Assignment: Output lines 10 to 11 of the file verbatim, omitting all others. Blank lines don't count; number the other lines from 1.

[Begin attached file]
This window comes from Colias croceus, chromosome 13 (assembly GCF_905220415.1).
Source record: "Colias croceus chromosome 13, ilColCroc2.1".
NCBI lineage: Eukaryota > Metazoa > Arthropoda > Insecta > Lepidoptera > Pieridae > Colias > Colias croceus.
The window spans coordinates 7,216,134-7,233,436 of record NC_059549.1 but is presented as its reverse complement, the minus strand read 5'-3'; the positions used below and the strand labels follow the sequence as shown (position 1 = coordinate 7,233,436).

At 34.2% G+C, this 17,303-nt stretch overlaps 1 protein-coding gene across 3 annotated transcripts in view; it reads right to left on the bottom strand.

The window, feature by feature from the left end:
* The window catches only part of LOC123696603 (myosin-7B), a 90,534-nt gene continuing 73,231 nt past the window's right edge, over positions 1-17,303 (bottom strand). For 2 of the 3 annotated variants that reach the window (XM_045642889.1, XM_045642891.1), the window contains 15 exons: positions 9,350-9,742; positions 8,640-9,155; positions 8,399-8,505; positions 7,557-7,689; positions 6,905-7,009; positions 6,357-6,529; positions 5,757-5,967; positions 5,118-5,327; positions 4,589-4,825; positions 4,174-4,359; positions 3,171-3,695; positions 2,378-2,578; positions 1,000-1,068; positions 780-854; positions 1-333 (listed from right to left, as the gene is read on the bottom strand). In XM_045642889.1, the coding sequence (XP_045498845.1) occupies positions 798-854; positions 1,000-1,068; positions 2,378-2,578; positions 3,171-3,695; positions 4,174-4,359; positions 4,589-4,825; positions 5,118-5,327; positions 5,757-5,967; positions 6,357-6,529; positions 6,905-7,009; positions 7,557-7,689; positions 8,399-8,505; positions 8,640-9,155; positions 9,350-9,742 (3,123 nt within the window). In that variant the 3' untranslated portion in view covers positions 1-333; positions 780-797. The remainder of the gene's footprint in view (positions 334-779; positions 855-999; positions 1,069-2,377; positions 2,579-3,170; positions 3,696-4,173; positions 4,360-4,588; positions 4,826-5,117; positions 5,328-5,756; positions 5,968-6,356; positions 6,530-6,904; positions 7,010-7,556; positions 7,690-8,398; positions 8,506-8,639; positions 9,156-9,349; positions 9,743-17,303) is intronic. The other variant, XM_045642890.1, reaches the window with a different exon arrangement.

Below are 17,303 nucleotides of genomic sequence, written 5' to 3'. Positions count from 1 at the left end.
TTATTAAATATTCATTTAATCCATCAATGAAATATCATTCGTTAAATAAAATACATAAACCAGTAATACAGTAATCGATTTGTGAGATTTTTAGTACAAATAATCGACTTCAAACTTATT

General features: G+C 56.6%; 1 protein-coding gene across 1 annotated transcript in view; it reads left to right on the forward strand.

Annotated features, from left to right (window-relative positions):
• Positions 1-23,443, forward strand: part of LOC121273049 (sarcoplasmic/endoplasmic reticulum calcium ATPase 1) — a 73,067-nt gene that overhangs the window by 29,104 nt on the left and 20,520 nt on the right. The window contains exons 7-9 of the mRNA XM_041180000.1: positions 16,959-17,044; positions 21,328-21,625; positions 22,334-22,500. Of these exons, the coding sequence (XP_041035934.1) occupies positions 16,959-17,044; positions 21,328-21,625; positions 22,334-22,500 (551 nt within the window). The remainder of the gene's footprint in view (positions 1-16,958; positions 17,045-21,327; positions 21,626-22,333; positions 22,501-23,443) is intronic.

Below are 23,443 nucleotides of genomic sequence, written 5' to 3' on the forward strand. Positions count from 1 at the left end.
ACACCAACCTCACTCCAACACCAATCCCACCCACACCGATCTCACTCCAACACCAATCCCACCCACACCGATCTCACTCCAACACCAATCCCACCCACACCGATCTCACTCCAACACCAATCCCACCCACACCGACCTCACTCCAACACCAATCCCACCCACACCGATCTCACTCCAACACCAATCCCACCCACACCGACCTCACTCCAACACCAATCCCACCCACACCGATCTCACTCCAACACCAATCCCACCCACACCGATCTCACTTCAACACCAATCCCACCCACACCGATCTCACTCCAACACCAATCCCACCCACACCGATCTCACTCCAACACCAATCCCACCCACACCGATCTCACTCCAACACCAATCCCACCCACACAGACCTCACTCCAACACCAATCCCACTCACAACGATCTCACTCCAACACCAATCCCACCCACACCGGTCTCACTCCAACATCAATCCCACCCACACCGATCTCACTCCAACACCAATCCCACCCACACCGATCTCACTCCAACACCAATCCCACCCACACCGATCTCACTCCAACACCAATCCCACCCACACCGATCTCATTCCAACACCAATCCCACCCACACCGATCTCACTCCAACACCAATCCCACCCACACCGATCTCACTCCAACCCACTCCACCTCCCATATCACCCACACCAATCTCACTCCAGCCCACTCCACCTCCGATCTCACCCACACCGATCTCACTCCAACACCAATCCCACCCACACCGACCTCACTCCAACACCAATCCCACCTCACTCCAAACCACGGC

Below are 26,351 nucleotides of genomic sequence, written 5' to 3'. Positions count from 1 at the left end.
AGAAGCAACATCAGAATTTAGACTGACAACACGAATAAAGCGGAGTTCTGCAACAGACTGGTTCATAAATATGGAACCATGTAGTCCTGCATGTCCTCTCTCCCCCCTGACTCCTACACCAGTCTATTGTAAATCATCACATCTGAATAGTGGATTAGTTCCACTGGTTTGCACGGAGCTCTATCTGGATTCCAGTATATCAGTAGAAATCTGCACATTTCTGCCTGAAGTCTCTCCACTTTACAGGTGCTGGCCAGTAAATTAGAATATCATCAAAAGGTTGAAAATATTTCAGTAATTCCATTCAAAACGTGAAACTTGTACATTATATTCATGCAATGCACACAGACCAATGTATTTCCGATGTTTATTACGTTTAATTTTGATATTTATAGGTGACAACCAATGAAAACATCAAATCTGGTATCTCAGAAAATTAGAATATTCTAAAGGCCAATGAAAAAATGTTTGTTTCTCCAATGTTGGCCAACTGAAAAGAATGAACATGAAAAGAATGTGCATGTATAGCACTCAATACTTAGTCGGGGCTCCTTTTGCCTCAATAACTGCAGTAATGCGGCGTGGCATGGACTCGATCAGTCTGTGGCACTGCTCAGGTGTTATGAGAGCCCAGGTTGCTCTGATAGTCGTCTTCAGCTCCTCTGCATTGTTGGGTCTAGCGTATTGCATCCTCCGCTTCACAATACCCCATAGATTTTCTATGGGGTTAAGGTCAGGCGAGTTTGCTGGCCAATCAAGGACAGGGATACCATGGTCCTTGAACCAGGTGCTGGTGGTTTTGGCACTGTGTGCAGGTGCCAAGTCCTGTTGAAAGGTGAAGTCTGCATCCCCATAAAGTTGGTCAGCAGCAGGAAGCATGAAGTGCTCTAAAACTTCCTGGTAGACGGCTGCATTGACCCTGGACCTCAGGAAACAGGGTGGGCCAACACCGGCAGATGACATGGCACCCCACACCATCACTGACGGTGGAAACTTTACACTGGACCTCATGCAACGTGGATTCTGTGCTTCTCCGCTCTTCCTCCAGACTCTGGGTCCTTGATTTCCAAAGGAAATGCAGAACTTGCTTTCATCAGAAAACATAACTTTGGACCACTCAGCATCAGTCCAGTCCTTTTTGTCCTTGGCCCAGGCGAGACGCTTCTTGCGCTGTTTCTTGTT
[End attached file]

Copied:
General features: G+C 56.6%; 1 protein-coding gene across 1 annotated transcript in view; it reads left to right on the forward strand.

Annotated features, from left to right (window-relative positions):